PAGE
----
R3 Exception/Error Mechanism
Temporary page: thoughts about the exception/error mechanism.
Updated 16-May-2017 - Hit F5 to be sure.
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Types of Error Exceptions
There are two flavors of exceptions related to the error! datatype in R3. By combining both of these into a single mechanism we minimize the time required for internal checks that need to be performed within the evaluation pipeline.
|Unwinds||These are exceptions, not really errors, where the interpreter unwinds the environment back to a marker that was setup earlier during the process of evaluation. For example exit and return unwind back to just before their function entry points. Unwinding in this way allows the opportunity for proper exiting and cleanup at each layer. These exceptions are represented by error codes < 100.|
|Throws||These are harsh exceptions where the interpreter throws itself back to a prior marked environment (code block and index, code and data stacks). They do not exit through the evaluation layers, so any pending states from those layers must be handled in GC (and we super try to minimize that). For example a zero-divide will throw back to a catch marker. The marker is an internal state object created by try (and a few others natives.) These are represented by error codes >= 100.|
Unwinds are intended to be hidden from non-expert users in the form of common functions like exit, return, break, and continue . Their error! values are minimal non-allocating structures because not a lot of information needs to be passed back. In addition, they are passed back as the return value of all functions they encounter on their path back.
Throws, on the other hand, are intended for users to capture. Their error! values point to dynamically allocated objects because user code may want to examine the details of the exception.
Should we CATCH Unwinds?
Currently, unwinds propagate backwards as function return values. When they hit a try or other error catcher, they simply pass through it like any other non-error value.
For example, in this line:
val: try [if true [return 10]]
This is the correct behavior. The try should not interfere with unwind exceptions.
Exception Marker Scoping
For unwinds, REBOL uses a form of dynamic scoping. This can easily be seen here:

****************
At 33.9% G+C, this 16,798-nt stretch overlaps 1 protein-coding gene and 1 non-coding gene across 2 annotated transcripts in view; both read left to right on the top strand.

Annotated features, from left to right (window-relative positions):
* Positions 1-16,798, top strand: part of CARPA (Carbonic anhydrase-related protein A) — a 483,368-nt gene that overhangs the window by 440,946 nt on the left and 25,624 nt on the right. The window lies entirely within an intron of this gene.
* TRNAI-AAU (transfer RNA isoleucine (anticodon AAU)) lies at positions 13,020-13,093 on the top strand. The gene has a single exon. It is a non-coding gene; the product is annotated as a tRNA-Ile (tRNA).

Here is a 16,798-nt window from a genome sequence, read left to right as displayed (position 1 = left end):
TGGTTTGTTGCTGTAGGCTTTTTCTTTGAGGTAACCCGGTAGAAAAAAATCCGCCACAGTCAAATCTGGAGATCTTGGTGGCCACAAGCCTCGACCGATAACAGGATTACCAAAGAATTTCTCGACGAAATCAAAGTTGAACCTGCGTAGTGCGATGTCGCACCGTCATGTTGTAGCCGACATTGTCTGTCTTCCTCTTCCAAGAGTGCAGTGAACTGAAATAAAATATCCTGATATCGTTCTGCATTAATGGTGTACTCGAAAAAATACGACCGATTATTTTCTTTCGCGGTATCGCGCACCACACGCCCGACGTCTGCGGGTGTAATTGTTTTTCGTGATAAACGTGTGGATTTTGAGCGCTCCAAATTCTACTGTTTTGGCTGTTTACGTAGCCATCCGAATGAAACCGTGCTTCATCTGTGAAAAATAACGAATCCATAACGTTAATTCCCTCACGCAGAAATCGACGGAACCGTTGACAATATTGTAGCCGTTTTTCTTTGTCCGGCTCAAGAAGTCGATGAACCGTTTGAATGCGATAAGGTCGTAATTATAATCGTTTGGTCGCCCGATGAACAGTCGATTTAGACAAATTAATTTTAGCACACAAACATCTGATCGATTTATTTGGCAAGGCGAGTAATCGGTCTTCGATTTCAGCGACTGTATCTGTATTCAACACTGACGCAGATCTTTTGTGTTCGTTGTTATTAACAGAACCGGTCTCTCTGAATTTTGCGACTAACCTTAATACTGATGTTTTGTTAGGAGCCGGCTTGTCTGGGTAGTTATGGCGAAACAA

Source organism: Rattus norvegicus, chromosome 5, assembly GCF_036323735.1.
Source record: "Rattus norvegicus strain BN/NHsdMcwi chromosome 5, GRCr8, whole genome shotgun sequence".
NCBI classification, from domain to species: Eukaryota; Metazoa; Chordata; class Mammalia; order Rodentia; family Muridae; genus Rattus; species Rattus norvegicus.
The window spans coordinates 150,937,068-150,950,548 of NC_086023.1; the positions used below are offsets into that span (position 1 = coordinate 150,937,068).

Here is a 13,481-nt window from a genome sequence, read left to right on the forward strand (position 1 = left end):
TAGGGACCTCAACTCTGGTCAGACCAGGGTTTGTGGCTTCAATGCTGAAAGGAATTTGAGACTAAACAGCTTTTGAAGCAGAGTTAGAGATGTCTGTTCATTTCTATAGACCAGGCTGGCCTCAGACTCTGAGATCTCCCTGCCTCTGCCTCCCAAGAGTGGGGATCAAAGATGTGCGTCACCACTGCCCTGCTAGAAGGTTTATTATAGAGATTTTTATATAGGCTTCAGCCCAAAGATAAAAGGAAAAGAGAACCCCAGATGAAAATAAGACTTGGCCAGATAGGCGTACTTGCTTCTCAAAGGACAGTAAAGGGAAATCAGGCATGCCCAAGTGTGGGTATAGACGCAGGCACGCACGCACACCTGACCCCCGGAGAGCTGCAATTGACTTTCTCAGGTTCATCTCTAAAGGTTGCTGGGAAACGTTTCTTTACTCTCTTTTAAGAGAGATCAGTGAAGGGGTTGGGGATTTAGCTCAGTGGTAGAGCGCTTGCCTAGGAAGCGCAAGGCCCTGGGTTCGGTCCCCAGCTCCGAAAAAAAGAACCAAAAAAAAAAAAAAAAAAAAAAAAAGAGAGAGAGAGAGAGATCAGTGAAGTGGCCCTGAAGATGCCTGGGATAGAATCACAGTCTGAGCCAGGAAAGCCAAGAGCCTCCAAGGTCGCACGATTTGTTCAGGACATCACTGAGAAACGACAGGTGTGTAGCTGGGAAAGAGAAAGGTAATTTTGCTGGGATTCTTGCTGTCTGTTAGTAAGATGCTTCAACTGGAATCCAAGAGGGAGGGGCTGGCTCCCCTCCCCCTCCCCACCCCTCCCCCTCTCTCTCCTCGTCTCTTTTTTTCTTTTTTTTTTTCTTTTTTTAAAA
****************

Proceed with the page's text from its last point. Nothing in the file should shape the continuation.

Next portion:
f1: does [do b1] b1: [return 10] f1 10
The return function does not know anything about context, it only understands function frames. All it does is unwind to the closest function frame.
This behavior is not really consistent with the definitional scoping ("runtime lexical scoping") rules of REBOL because function exiting becomes non-lexical, it's run-time based.
This example code (simplistic) does not behave as expected:
c1: func [arg] [do arg] f1: does [c1 [return 10] return 20] f1 20
Normal lexical scoping rules make us think that the return 10 should apply to the f1 function, but actually it applies to the c1 function; thus, the result of 20 is returned. So, in this one line, within the same lexical context, the return applies to different functions.
One way to solve this problem is to bind the return function into the current function context. This requires that the function's context object maintain a field for the current return function. The cost of this method is one extra value to be stored in the function's context (memory cost) and the extra binding time for the function (processing cost.)
I believe that these are minimal costs compared to the benefits of a function-scoped return mechanism.
Possible Return Method
Since before the start of the R3 project, I've been considering how best to implement a function-scoped return. My plan was (and is) to implement a function attributes mechanism that adds more than just this one feature. In summary, it would support:
- Function-scoped return and exit
- Optional specification of datatype returned
- Common method for other attributes.
The format would be simple: allow set-words within function specifications. For example:
f1: func [arg [integer!] return: [integer!]]
The advantages of this approach are:
- Clear that it means something different (from other arguments)
- Obvious what it means (related to return action)
- A nice way to indicate datatype of the return.
- Easy to bind, the word is in the spec block.
- Allows return as a dynamic function to still work (when return not in function spec.)
The disadvantages are:
- Needs to bind an extra word on function creation.
- Extra value on function frame.
- User must remember to do it.
- Efficient evaluation implementation will be tricky.
True Error Capture
There is a minor disadvantage of the try method of error handling. It's a data-return mechanism, not an evaluation entry mechanism. In other words, you get back a value that tells you there was an error, but you don't get sent to a function to handle it. So, you don't in fact know that an error happened, you only know that you got an error value returned.
The solution is to evaluate a function, but only if an error occurred. Try supports this with a refinement:
try/except [block] [error handler]
The error handler will run only if an error occurs.
In addition, you can use a function and pass it the error value:
try/except [block] func [error] [error handler]
Note that for an error, the value returned from try will be that returned from the error handler.